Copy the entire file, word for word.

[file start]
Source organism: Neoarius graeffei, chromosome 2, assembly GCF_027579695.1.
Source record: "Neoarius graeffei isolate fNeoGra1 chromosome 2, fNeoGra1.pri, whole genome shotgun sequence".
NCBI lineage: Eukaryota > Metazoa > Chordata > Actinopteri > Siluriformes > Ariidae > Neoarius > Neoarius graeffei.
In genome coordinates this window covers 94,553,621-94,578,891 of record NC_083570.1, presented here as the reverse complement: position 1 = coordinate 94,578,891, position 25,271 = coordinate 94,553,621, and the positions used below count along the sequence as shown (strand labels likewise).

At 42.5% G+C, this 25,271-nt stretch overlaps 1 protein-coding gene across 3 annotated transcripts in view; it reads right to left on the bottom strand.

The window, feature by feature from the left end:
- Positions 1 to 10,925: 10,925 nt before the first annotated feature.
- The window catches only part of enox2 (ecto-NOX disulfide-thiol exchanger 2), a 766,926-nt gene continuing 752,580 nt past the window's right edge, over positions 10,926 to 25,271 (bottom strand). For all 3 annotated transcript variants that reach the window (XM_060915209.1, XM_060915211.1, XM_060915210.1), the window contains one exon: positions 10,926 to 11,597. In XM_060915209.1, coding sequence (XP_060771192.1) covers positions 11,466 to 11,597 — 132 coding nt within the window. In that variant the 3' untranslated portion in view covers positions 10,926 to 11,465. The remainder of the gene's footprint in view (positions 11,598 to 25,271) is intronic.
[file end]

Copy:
Source organism: Neoarius graeffei, chromosome 2, assembly GCF_027579695.1.
Source record: "Neoarius graeffei isolate fNeoGra1 chromosome 2, fNeoGra1.pri, whole genome shotgun sequence".
NCBI lineage: Eukaryota > Metazoa > Chordata > Actinopteri > Siluriformes > Ariidae > Neoarius > Neoarius graeffei.
In genome coordinates this window covers 94,553,621-94,578,891 of record NC_083570.1, presented here as the reverse complement: position 1 = coordinate 94,578,891, position 25,271 = coordinate 94,553,621, and the positions used below count along the sequence as shown (strand labels likewise).

At 42.5% G+C, this 25,271-nt stretch overlaps 1 protein-coding gene across 3 annotated transcripts in view; it reads right to left on the bottom strand.

The window, feature by feature from the left end:
- Positions 1 to 10,925: 10,925 nt before the first annotated feature.
- The window catches only part of enox2 (ecto-NOX disulfide-thiol exchanger 2), a 766,926-nt gene continuing 752,580 nt past the window's right edge, over positions 10,926 to 25,271 (bottom strand). For all 3 annotated transcript variants that reach the window (XM_060915209.1, XM_060915211.1, XM_060915210.1), the window contains one exon: positions 10,926 to 11,597. In XM_060915209.1, coding sequence (XP_060771192.1) covers positions 11,466 to 11,597 — 132 coding nt within the window. In that variant the 3' untranslated portion in view covers positions 10,926 to 11,465. The remainder of the gene's footprint in view (positions 11,598 to 25,271) is intronic.